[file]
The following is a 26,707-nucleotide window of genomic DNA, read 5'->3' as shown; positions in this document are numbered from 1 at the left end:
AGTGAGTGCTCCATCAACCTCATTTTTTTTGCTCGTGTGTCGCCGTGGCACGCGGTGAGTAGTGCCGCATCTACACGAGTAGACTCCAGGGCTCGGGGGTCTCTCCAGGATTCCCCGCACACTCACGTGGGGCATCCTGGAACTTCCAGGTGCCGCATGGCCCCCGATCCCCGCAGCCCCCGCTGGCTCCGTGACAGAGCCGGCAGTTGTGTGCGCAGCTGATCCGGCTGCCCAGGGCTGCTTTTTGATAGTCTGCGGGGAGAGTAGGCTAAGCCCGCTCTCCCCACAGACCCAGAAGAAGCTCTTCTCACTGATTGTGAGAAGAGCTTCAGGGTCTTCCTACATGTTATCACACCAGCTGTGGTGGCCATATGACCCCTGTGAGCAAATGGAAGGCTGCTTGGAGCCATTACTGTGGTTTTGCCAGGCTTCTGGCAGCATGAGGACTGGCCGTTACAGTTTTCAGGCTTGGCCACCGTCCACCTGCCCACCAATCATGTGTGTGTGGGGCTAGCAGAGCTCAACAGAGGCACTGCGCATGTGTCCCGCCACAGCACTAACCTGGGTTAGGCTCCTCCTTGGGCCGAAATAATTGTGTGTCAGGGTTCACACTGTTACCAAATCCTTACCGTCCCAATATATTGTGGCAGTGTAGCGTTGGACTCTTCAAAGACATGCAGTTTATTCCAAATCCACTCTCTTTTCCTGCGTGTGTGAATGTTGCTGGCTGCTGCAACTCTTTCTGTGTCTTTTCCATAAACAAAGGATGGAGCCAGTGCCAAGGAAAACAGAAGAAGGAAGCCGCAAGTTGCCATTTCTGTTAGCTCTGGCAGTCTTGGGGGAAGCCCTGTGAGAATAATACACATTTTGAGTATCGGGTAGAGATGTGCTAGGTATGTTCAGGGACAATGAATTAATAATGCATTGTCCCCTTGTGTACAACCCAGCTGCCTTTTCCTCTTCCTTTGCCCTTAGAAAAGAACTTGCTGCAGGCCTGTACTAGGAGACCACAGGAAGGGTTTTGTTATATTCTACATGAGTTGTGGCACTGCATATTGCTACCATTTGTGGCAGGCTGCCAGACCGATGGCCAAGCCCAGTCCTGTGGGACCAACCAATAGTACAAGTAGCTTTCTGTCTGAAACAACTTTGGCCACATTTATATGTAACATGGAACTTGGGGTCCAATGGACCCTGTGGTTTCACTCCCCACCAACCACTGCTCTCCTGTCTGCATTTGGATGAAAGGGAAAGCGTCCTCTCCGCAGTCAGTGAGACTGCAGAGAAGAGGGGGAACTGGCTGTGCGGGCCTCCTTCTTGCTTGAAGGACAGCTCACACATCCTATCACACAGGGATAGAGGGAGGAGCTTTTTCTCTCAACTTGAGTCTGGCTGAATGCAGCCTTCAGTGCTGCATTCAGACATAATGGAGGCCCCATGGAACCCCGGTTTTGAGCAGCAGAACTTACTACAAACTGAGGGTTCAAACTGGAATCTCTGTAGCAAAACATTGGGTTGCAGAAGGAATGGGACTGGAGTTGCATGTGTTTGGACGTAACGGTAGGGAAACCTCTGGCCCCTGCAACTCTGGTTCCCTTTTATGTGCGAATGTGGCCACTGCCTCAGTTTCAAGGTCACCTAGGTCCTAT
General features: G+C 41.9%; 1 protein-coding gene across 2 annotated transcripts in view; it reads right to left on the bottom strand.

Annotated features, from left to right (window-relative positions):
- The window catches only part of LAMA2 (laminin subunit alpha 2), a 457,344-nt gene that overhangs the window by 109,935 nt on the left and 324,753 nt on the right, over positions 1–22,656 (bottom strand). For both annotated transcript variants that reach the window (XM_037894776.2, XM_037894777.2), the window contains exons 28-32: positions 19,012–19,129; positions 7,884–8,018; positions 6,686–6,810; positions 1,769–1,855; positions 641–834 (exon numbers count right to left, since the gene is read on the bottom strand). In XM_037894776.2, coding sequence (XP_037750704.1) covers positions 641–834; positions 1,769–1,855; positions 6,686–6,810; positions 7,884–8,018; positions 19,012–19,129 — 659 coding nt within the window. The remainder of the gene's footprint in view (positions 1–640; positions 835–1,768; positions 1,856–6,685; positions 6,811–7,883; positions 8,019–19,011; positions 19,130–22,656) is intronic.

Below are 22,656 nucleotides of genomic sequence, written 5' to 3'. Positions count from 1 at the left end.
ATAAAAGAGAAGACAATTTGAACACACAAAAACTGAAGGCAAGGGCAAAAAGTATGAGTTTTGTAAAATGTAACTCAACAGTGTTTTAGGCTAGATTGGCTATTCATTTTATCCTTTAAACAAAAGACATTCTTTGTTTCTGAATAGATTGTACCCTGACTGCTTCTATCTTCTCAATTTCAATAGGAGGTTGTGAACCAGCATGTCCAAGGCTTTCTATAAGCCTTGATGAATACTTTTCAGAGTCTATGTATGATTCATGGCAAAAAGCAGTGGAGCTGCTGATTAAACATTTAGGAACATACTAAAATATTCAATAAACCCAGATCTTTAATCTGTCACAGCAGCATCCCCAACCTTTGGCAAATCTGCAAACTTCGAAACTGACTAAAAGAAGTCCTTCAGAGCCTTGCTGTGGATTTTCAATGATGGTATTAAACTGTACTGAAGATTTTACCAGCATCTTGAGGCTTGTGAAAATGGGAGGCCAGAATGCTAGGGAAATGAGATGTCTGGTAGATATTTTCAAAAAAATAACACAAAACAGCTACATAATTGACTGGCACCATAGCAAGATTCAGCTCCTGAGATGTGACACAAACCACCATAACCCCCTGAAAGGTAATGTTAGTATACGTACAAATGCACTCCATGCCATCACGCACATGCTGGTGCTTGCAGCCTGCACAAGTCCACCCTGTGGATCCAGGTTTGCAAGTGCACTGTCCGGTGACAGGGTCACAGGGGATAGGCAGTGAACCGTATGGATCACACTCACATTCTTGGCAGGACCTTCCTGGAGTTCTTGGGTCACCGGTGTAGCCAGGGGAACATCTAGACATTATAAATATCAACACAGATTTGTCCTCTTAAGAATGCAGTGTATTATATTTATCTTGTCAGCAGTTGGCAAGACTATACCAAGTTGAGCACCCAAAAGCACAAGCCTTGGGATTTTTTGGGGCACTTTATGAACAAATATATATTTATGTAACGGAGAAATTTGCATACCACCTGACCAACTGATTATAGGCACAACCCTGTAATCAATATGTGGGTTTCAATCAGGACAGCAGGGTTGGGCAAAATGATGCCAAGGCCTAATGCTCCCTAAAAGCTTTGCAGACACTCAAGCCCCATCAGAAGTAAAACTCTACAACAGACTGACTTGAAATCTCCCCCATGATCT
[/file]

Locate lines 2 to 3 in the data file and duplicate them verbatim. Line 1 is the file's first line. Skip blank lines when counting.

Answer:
AGTGAGTGCTCCATCAACCTCATTTTTTTTGCTCGTGTGTCGCCGTGGCACGCGGTGAGTAGTGCCGCATCTACACGAGTAGACTCCAGGGCTCGGGGGTCTCTCCAGGATTCCCCGCACACTCACGTGGGGCATCCTGGAACTTCCAGGTGCCGCATGGCCCCCGATCCCCGCAGCCCCCGCTGGCTCCGTGACAGAGCCGGCAGTTGTGTGCGCAGCTGATCCGGCTGCCCAGGGCTGCTTTTTGATAGTCTGCGGGGAGAGTAGGCTAAGCCCGCTCTCCCCACAGACCCAGAAGAAGCTCTTCTCACTGATTGTGAGAAGAGCTTCAGGGTCTTCCTACATGTTATCACACCAGCTGTGGTGGCCATATGACCCCTGTGAGCAAATGGAAGGCTGCTTGGAGCCATTACTGTGGTTTTGCCAGGCTTCTGGCAGCATGAGGACTGGCCGTTACAGTTTTCAGGCTTGGCCACCGTCCACCTGCCCACCAATCATGTGTGTGTGGGGCTAGCAGAGCTCAACAGAGGCACTGCGCATGTGTCCCGCCACAGCACTAACCTGGGTTAGGCTCCTCCTTGGGCCGAAATAATTGTGTGTCAGGGTTCACACTGTTACCAAATCCTTACCGTCCCAATATATTGTGGCAGTGTAGCGTTGGACTCTTCAAAGACATGCAGTTTATTCCAAATCCACTCTCTTTTCCTGCGTGTGTGAATGTTGCTGGCTGCTGCAACTCTTTCTGTGTCTTTTCCATAAACAAAGGATGGAGCCAGTGCCAAGGAAAACAGAAGAAGGAAGCCGCAAGTTGCCATTTCTGTTAGCTCTGGCAGTCTTGGGGGAAGCCCTGTGAGAATAATACACATTTTGAGTATCGGGTAGAGATGTGCTAGGTATGTTCAGGGACAATGAATTAATAATGCATTGTCCCCTTGTGTACAACCCAGCTGCCTTTTCCTCTTCCTTTGCCCTTAGAAAAGAACTTGCTGCAGGCCTGTACTAGGAGACCACAGGAAGGGTTTTGTTATATTCTACATGAGTTGTGGCACTGCATATTGCTACCATTTGTGGCAGGCTGCCAGACCGATGGCCAAGCCCAGTCCTGTGGGACCAACCAATAGTACAAGTAGCTTTCTGTCTGAAACAACTTTGGCCACATTTATATGTAACATGGAACTTGGGGTCCAATGGACCCTGTGGTTTCACTCCCCACCAACCACTGCTCTCCTGTCTGCATTTGGATGAAAGGGAAAGCGTCCTCTCCGCAGTCAGTGAGACTGCAGAGAAGAGGGGGAACTGGCTGTGCGGGCCTCCTTCTTGCTTGAAGGACAGCTCACACATCCTATCACACAGGGATAGAGGGAGGAGCTTTTTCTCTCAACTTGAGTCTGGCTGAATGCAGCCTTCAGTGCTGCATTCAGACATAATGGAGGCCCCATGGAACCCCGGTTTTGAGCAGCAGAACTTACTACAAACTGAGGGTTCAAACTGGAATCTCTGTAGCAAAACATTGGGTTGCAGAAGGAATGGGACTGGAGTTGCATGTGTTTGGACGTAACGGTAGGGAAACCTCTGGCCCCTGCAACTCTGGTTCCCTTTTATGTGCGAATGTGGCCACTGCCTCAGTTTCAAGGTCACCTAGGTCCTAT
General features: G+C 41.9%; 1 protein-coding gene across 2 annotated transcripts in view; it reads right to left on the bottom strand.